Tadpoles screaming underwater show unsuspected sentience

From ANIMAL PEOPLE, May 2010:
BUENOS AIRES–The ethical significance of the discovery that
tadpoles scream when threatened may take some time to occur to
scientists, ethicists, and animal advocates. A breakthrough in
scientific recognition of animal sentience, the finding took more
than three years just to win widespread notice after formal
publication in a leading journal.
Tadpoles might have been audibly screaming when threatened
for more than 200 million years before Guillermo Natale, Ph.D. of
the National University of La Plata in Buenos Aires, Argentina heard
the multi-note metallic sound emitted by tadpoles of the horned frog
Ceratophrys ornata.

Natale published a brief article about it in 2007 in Acta
Zoologica, produced since 1920 by the Royal Danish Academy of
Sciences & Letters. Then three years passed before Matt Walker,
editor of the BBC publication Earth News, noticed Natale’s article
and shared the news of the screaming tadpoles with the world on April
13, 2010. Within a month Walker’s write-up was amplified by more
than 6,200 other broadcast, print, and web media.
Yet few if any of tens of thousands of online commentators
appeared to consider the ethical implications of a finding mostly
reported as news of the weird.
“The discovery could have far-reaching implications for our
understanding of the behaviour and ecology of amphibians,” wrote
Walker. But that was as far as discussion of the meaning of Natale’s
finding appeared to go.
“That tadpoles communicate somehow is simply amazing,” said
Natale. “They possess the structures to do so within three days of
life,” Natale told Walker.
“It is the first time any vertebrate larva has been found to
use sound to communicate underwater,” Walker wrote. “The discovery
that frog tadpoles can make sounds raises the possibility that a host
of aquatic larvae communicate in a similar way.”
The finding demonstrates sentience in vertebrates at an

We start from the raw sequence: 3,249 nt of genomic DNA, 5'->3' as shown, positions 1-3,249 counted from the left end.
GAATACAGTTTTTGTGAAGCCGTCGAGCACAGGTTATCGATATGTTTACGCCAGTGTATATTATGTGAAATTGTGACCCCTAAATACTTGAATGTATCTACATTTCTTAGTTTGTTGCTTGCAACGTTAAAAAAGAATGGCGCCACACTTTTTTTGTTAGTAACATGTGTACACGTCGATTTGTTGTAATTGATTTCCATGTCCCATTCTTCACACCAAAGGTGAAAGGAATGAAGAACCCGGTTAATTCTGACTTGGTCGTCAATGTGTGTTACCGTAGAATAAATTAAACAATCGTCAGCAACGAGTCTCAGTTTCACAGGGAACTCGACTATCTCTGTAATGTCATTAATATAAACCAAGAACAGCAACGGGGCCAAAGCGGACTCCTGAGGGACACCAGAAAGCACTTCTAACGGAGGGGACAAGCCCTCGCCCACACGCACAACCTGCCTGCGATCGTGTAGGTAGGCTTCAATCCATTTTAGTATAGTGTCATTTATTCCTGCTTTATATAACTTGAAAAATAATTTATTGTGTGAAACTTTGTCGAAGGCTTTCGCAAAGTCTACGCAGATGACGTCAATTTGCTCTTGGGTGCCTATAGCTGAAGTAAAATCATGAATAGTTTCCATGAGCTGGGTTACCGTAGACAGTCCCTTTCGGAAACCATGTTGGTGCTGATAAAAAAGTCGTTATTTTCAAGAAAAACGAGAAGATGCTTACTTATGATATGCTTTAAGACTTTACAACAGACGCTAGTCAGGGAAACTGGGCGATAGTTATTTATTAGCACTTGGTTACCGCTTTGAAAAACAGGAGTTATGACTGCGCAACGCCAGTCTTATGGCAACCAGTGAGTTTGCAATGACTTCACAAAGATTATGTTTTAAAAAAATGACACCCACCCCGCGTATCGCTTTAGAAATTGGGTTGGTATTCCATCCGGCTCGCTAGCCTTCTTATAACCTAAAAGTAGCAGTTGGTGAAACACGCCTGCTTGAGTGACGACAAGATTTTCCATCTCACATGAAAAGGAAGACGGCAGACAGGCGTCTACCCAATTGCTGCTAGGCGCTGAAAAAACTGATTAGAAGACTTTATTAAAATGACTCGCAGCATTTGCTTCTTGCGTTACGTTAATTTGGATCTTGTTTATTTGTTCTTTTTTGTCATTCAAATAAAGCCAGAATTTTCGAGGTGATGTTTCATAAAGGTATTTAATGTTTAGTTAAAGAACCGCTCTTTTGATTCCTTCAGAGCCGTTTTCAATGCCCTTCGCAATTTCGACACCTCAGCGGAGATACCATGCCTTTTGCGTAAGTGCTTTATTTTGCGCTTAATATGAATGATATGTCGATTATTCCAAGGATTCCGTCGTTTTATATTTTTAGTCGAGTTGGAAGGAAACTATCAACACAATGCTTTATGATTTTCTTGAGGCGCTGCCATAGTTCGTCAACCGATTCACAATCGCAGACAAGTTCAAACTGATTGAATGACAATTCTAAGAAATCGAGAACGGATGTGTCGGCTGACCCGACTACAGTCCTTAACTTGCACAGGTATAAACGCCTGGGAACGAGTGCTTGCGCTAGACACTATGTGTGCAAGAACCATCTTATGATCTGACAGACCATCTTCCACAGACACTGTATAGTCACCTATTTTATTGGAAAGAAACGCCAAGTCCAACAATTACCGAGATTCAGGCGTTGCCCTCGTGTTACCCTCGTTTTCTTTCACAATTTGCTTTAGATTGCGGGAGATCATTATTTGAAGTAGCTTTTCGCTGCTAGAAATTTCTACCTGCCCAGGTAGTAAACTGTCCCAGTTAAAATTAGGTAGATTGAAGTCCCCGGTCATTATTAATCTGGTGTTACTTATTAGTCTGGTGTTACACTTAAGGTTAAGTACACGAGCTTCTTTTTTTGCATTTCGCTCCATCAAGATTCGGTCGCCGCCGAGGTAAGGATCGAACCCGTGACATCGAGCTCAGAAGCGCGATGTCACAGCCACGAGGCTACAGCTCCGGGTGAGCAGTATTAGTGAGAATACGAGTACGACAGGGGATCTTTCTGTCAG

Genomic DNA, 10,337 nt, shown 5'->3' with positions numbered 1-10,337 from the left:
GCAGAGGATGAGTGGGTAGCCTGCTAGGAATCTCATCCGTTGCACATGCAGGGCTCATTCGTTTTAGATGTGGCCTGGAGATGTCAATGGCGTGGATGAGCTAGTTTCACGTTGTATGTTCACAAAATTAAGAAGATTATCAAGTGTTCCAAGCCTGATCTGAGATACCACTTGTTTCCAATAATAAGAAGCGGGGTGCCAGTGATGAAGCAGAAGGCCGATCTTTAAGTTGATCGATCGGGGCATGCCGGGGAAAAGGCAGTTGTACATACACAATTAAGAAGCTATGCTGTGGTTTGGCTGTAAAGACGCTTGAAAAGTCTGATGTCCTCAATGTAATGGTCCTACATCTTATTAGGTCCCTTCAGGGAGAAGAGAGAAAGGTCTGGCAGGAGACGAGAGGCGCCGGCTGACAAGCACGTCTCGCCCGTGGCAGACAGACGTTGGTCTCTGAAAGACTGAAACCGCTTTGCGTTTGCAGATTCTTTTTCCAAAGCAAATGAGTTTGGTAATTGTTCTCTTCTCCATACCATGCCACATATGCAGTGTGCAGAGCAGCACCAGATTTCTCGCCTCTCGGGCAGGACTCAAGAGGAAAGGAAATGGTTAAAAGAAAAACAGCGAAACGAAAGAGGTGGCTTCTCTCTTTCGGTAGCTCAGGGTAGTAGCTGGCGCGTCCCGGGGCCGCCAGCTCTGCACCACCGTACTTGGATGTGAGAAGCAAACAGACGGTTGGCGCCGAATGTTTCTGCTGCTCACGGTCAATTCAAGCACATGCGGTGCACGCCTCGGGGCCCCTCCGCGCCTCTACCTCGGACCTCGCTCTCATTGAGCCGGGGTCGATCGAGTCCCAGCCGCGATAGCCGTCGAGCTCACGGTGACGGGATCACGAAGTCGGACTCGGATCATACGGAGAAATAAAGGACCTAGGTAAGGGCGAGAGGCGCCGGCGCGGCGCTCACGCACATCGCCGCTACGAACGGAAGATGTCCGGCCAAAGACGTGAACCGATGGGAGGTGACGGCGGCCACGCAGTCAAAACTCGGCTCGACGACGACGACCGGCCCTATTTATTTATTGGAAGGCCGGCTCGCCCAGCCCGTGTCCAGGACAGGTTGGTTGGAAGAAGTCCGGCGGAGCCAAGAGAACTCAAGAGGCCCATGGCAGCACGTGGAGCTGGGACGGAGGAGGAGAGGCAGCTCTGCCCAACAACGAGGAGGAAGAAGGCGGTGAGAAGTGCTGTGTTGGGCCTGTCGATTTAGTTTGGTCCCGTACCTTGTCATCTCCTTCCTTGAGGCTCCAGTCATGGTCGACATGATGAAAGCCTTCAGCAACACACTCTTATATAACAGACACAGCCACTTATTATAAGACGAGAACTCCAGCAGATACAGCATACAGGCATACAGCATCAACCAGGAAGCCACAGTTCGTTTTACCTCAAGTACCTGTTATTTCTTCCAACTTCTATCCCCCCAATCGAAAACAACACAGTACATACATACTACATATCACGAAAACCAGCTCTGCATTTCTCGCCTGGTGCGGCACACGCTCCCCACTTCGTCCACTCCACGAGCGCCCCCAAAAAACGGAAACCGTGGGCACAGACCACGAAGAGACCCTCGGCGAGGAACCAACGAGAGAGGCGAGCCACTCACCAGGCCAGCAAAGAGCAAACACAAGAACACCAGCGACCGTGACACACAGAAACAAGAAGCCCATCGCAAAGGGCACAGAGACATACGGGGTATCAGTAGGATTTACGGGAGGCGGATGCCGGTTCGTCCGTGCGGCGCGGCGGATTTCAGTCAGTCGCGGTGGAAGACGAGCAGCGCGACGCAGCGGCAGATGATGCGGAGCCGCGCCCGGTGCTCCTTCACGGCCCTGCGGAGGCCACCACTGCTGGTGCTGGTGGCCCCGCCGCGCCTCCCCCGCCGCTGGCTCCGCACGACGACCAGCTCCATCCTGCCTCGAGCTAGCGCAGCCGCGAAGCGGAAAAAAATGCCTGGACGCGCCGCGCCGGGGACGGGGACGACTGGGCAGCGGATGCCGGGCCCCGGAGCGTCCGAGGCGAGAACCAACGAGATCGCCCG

earlier stage than has ever before been scientifically established.
The tadpole scream is usually not a response to a direct physical
stimulus, Natale found. Most often it is anticipatory, meaning
that the tadpole must recognize a threat and perceive an advantage in
communicating, rather than just trying to escape, evade notice, or
The discovery of the tadpole scream may challenge the idea,
sometimes advanced as part of a “reduction, refinement,
replacement” strategy, that animal experiments might be made less
inhumane by using animals at earlier stages of development.
“We have definitely underestimated their abilities,” said Natale.
Natale was originally studying the mating calls of adult
Ceratophrys ornata. Native to Argentina, Uruguay, and Brazil,
Ceratophrys ornata are sometimes sold in pet shops as the so-called
Pacman frog.
Ceratophrys ornata “is now endangered as it gains popularity
among pet owners,” according to University of Ottawa biologist Vance
Trudeau. Seeking a way to breed Ceratophrys ornata in captivity,
Natale netted a Ceratophrys ornata tadpole and “heard a brief,
clear, very audible metallic sound,” he told the BBC.
Successful captive breeding enabled Natale to study
Ceratophrys ornata in his lab. Natale discovered that Ceratophrys
ornata tadpoles are “naturally aggressive and carnivorous, often
eating the tadpoles of other frog species,” Walker recounted.
Yet, “Much to our astonishment, they do not eat each other,”
Natale said
“Producing distress calls is likely to help prevent the
tadpoles from cannibalising each other,” summarized Walker. “They
continue to emit distress calls underwater both as tadpoles and after
they have begun metamorphosis, when they become froglets. The
tadpoles also produce the sounds when removed from the water.”
Some insect larvae are known to communicate with sounds, but
many insects spend most of their lives in a larval stage.
Vertebrates by contrast tend to evolve rapidly out of the larval
stage, undergoing most of their development later.

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